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Augmenting virtual spaces: affective feedback in computer games

Augmenting virtual spaces: affective feedback in computer games

Cunningham, Stuart, Henry, John and Weinel, Jonathan ORCID: 0000-0001-5347-3897 (2020) Augmenting virtual spaces: affective feedback in computer games. In: Earnshaw, R., Liggett, S., Excell, P. and Thalmann, D., (eds.) Technology, Design and the Arts - Opportunities and Challenges. Springer Series on Cultural Computing . Springer, Cham, pp. 229-247. ISBN 978-3-030-42099-4 ; 978-3-030-42096-3 ; 978-3-030-42097-0 (doi:https://doi.org/10.1007/978-3-030-42097-0_13)

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Abstract

Computer games can be considered a form of art insomuch as they are critiqued, revered and collected for their aesthetics in addition to their ludic qualities. Perhaps most significantly, computer games incite a plethora of emotional responses in their players as a deliberate and defining mechanism. However, unlike other forms of traditional media and art, another key feature of games is their intrinsic interactivity, reliance upon technology and non-linearity. These traits make them particularly noteworthy if one wishes to consider how art forms might respond and adapt to their audience’s emotions. The field of affective computing has been developing for several decades and many of its applications have been in the analysis and modelling of emotional responses to forms of media, such as music and film. In gaming, recent developments have led to an increasing number of consumer-grade biofeedback devices which are available on the market, some of which are explicitly sold as ‘gaming controllers’, giving rise to greater opportunity for affective feedback to be incorporated. In this chapter, a review is provided of the affective gaming field. Specifically, it is proposed that these developments give rise to interesting opportunities whereby virtual environments can be augmented with player affective and contextual information. An overview is provided of affective computing fundamentals and their manifestation in developments relating specifically to games. The chapter considers the impact this biometric information has upon games players, in terms of their experience of the game and the social connections between competitors. A number of associated practical and technological challenges are highlighted along with areas for future research and development activities. It is hoped that by exploring these developments in gaming that the longer established forms of art and media might be inspired to further embrace the possibilities offered by utilising affective feedback.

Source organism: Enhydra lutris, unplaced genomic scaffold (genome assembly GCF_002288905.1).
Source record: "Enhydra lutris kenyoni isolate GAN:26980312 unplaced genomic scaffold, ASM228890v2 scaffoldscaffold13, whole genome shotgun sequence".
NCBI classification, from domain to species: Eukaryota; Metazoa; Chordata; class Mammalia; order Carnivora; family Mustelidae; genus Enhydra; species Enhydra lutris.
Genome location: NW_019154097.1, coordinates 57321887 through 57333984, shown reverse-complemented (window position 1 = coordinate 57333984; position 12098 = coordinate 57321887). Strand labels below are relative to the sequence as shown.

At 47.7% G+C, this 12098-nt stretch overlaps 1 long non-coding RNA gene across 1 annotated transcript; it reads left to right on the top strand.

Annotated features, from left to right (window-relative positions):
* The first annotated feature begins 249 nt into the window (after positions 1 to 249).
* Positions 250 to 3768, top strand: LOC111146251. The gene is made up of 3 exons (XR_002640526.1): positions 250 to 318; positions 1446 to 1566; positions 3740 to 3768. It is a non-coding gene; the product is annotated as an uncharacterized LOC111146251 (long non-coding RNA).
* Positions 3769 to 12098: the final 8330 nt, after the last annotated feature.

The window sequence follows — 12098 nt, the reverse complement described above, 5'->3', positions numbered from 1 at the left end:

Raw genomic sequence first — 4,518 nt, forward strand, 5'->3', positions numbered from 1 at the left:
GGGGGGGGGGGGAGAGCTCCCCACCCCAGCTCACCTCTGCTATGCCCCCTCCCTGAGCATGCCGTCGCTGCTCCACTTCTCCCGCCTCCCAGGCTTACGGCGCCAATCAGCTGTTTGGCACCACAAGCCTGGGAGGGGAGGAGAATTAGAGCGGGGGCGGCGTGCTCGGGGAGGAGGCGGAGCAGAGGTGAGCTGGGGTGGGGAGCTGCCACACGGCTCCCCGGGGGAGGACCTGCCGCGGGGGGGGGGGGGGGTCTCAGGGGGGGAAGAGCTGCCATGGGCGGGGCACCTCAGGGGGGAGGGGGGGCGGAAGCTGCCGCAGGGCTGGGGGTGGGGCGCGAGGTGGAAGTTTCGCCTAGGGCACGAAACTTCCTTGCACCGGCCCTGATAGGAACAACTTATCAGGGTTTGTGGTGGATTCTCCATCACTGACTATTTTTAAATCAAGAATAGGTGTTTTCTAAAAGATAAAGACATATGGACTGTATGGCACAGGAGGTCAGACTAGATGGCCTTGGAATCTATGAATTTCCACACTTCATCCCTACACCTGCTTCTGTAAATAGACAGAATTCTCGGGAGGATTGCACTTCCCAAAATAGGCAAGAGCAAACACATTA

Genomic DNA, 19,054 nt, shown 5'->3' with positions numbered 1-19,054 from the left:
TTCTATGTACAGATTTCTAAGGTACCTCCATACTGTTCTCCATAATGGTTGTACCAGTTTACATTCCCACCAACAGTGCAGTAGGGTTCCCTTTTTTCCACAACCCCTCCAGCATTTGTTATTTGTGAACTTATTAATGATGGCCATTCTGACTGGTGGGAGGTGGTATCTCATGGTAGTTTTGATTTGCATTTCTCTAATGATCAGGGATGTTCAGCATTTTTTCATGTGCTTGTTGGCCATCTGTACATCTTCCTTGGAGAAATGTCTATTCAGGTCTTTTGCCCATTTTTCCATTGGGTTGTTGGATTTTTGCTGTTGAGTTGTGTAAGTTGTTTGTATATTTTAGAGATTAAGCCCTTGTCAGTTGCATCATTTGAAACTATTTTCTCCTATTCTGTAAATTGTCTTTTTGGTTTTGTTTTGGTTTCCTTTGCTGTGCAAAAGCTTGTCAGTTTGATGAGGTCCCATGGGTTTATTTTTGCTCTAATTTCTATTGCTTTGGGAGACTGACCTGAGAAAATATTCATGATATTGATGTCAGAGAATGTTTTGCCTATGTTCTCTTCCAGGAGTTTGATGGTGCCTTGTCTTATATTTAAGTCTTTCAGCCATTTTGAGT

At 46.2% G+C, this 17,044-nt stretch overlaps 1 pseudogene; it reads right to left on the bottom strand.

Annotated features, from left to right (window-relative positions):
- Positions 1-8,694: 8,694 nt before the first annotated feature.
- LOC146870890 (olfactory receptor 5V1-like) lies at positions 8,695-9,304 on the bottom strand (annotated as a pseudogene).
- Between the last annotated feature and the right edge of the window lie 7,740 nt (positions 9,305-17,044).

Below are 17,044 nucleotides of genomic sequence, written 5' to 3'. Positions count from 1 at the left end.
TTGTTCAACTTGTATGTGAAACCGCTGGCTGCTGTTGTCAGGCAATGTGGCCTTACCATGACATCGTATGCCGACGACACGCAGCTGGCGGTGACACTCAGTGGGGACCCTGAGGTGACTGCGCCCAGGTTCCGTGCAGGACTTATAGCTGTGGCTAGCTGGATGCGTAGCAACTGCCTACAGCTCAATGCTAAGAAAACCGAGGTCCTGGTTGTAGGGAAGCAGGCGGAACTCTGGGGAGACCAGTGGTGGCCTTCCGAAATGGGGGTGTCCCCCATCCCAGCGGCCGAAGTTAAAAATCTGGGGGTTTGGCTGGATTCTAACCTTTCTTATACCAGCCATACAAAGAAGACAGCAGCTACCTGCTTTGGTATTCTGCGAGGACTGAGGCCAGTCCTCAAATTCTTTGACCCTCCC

Item Type: Book Section
Uncontrolled Keywords: Affective computing, affective feedback, computer and video games, emotion, game design, interactive media, social gaming, user experience
Subjects: N Fine Arts > N Visual arts (General) For photography, see TR
Q Science > QA Mathematics > QA75 Electronic computers. Computer science
Faculty / School / Research Centre / Research Group: Faculty of Liberal Arts & Sciences
Faculty of Liberal Arts & Sciences > School of Computing & Mathematical Sciences (CMS)
Faculty of Liberal Arts & Sciences > Sound-Image Research Group
Related URLs:
Last Modified: 21 Oct 2021 10:20
Selected for GREAT 2016: None
Selected for GREAT 2017: None
Selected for GREAT 2018: None
Selected for GREAT 2019: None
Selected for REF2021: None
URI: http://gala.gre.ac.uk/id/eprint/34057

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